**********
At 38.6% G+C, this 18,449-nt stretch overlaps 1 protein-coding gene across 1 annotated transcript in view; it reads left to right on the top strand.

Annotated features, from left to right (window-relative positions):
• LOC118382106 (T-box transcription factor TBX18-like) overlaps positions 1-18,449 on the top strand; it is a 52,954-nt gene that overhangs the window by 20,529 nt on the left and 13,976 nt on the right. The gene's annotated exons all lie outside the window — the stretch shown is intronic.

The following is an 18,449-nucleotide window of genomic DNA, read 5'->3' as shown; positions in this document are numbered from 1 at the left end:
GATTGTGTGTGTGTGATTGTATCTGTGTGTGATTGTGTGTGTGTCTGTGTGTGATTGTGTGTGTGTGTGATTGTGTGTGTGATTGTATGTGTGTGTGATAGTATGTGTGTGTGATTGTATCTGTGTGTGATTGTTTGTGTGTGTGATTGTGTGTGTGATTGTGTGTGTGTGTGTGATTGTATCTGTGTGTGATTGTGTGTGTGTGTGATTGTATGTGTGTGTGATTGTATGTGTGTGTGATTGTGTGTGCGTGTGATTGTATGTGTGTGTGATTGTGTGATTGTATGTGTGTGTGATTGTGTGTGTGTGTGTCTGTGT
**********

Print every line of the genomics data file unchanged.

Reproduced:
At 38.6% G+C, this 18,449-nt stretch overlaps 1 protein-coding gene across 1 annotated transcript in view; it reads left to right on the top strand.

Annotated features, from left to right (window-relative positions):
• LOC118382106 (T-box transcription factor TBX18-like) overlaps positions 1-18,449 on the top strand; it is a 52,954-nt gene that overhangs the window by 20,529 nt on the left and 13,976 nt on the right. The gene's annotated exons all lie outside the window — the stretch shown is intronic.

The following is an 18,449-nucleotide window of genomic DNA, read 5'->3' as shown; positions in this document are numbered from 1 at the left end:
GATTGTGTGTGTGTGATTGTATCTGTGTGTGATTGTGTGTGTGTCTGTGTGTGATTGTGTGTGTGTGTGATTGTGTGTGTGATTGTATGTGTGTGTGATAGTATGTGTGTGTGATTGTATCTGTGTGTGATTGTTTGTGTGTGTGATTGTGTGTGTGATTGTGTGTGTGTGTGTGATTGTATCTGTGTGTGATTGTGTGTGTGTGTGATTGTATGTGTGTGTGATTGTATGTGTGTGTGATTGTGTGTGCGTGTGATTGTATGTGTGTGTGATTGTGTGATTGTATGTGTGTGTGATTGTGTGTGTGTGTGTCTGTGT